In recent weeks, it has been impossible to move, almost literally, without encountering the divisive debate in the United States over illegal immigration. The issue, which had been simmering for months, was ignited when hundreds of thousands of illegal immigrants and their supporters demonstrated across the country.
By accident, I ran into one such demonstration in New York’s Union Square a couple of weeks ago. It was huge, peaceful and even joyful in its celebration of immigrants’ contribution and commitment to their adopted nation. But there were also the racist hecklers.
The rally’s purpose was to demand a regularisation of the status of the many immigrants who, although entering the country without authority, had nevertheless worked productively and engaged constructively in community affairs, in some cases, for many years.
To understand the magnitude of the illegal immigration problem here, one needs to begin with numbers. I was taken aback to learn that there are between 11 and 12 million illegal immigrants presently in the US and this number is increasing by some 500,000 a year. Of these, approximately 80 per cent are Mexican.
These immigrants make long and arduous journeys across the desert that spans northern Mexico and four southern American States to find a better life. Some make it, others are caught and deported, a few die.
In proportion to population, the equivalent number of illegal immigrants living in Australia would be 800,000. The rate of increase would be 35,000 per annum. Eighty per cent might arrive from the provinces of Indonesia. This is a lot of boat people.
It is remarkable that so many people have been integrated in the US with such seeming success. There is a reason: the American economy ticks over on the back of this illegal workforce. Companies, particularly in the southern States, employ illegal workers en masse to do work that Americans dislike doing. They can pay this willing labour pool far less than industrial regulations require of firms when employing US citizens. It is simply not in employers’ interests to look too carefully at the legal status of their Latino job applicants.
And the employees, although exploited in wage terms, do not kick up too great a fuss because they are still paid well in excess of what they might earn across the border. And with that they can support their families and extended families in both the US and Mexico.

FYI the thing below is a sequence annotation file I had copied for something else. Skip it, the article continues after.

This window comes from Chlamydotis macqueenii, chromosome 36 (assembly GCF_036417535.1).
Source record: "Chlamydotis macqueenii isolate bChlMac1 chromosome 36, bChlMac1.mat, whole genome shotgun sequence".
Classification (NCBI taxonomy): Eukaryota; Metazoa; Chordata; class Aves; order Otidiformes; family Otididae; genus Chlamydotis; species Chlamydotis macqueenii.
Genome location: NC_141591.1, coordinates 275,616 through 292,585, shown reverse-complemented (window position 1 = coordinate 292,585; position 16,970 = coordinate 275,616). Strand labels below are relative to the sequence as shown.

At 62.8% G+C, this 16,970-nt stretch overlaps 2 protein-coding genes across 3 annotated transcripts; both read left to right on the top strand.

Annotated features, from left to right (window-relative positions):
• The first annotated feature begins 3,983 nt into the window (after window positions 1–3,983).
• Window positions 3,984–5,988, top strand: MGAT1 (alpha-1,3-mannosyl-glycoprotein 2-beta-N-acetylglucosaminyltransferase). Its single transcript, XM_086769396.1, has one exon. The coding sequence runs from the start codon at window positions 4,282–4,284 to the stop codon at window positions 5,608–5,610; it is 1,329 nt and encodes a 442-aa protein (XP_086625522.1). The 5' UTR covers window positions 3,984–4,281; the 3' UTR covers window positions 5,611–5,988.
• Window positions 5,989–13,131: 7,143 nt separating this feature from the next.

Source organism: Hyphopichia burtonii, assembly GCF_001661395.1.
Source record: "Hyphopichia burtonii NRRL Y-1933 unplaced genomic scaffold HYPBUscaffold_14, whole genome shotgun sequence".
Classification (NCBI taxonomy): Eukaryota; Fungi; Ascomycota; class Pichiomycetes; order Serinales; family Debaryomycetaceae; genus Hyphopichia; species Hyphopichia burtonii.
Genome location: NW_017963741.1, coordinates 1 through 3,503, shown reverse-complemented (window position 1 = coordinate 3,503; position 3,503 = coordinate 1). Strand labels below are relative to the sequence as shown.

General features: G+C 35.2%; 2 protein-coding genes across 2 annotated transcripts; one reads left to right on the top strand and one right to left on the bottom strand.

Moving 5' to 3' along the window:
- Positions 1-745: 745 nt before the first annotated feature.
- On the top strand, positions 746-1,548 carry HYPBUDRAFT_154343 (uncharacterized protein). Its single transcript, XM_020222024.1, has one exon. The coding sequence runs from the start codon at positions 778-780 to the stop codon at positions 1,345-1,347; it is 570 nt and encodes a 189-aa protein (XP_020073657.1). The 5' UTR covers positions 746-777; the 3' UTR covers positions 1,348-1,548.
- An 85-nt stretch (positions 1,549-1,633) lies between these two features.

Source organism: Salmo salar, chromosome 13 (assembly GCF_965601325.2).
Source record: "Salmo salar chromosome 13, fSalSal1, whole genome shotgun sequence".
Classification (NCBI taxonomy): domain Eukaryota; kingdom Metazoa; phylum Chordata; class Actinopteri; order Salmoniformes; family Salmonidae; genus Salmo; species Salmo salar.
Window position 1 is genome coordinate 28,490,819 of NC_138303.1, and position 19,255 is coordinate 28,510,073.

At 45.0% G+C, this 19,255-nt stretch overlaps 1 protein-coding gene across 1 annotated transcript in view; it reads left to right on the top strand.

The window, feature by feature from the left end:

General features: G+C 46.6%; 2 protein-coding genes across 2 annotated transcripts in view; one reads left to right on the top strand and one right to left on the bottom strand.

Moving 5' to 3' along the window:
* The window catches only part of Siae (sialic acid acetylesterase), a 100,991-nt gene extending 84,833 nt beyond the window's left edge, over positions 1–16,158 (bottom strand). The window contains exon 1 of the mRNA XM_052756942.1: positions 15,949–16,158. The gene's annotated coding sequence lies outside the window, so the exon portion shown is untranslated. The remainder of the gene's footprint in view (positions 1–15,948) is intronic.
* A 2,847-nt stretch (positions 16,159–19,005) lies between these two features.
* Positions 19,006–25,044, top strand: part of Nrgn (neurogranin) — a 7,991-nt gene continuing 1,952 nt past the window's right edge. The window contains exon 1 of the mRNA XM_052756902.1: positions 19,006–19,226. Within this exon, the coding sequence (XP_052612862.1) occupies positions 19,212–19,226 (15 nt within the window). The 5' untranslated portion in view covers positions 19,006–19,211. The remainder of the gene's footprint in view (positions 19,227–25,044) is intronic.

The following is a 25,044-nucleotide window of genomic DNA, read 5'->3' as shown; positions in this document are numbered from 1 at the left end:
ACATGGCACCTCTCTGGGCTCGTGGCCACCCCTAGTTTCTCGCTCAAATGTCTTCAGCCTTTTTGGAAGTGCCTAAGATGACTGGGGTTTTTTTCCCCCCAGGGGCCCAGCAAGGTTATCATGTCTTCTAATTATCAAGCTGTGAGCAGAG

It has suited almost everyone. So what is the problem?
There are several. No nation wishes to admit that it is wilfully blind to mass law-breaking. The Bush Administration has now been called on this and, politically, it has to respond.
On the other side, illegal immigrants who have been conscientious contributors to the economy and society naturally wish to end the uncertainty surrounding their status. They now want to attain legal status as citizens.
That, however, is a major stumbling block for the far-Right conservatives who constitute an important part of Bush’s political base. They won’t stand for any amnesty for ‘illegals’, particularly those of a different ethnic and racial complexion. They rail against the ‘criminals and terrorists’ invading the US from the south. They seethe when their national anthem is sung in a language other than English.
For these extremists, the answer is simple: increased border security. They want armed troops sent south straight away and a fence, if not a wall, built along the entire 2500-kilometre border with Mexico. (One wag asked recently how on earth it would be possible to build such a fence without the employment of cheap Mexican labour.) A well-organised vigilante group called the Minutemen has been formed. They patrol parts of the border with no legal authority, claiming to make citizens arrests. They will hurt someone.
Bush is caught in the middle in all this. And he was haemorrhaging political support when he faced the nation on national television last week to announce new policies to combat the illegal immigration problem.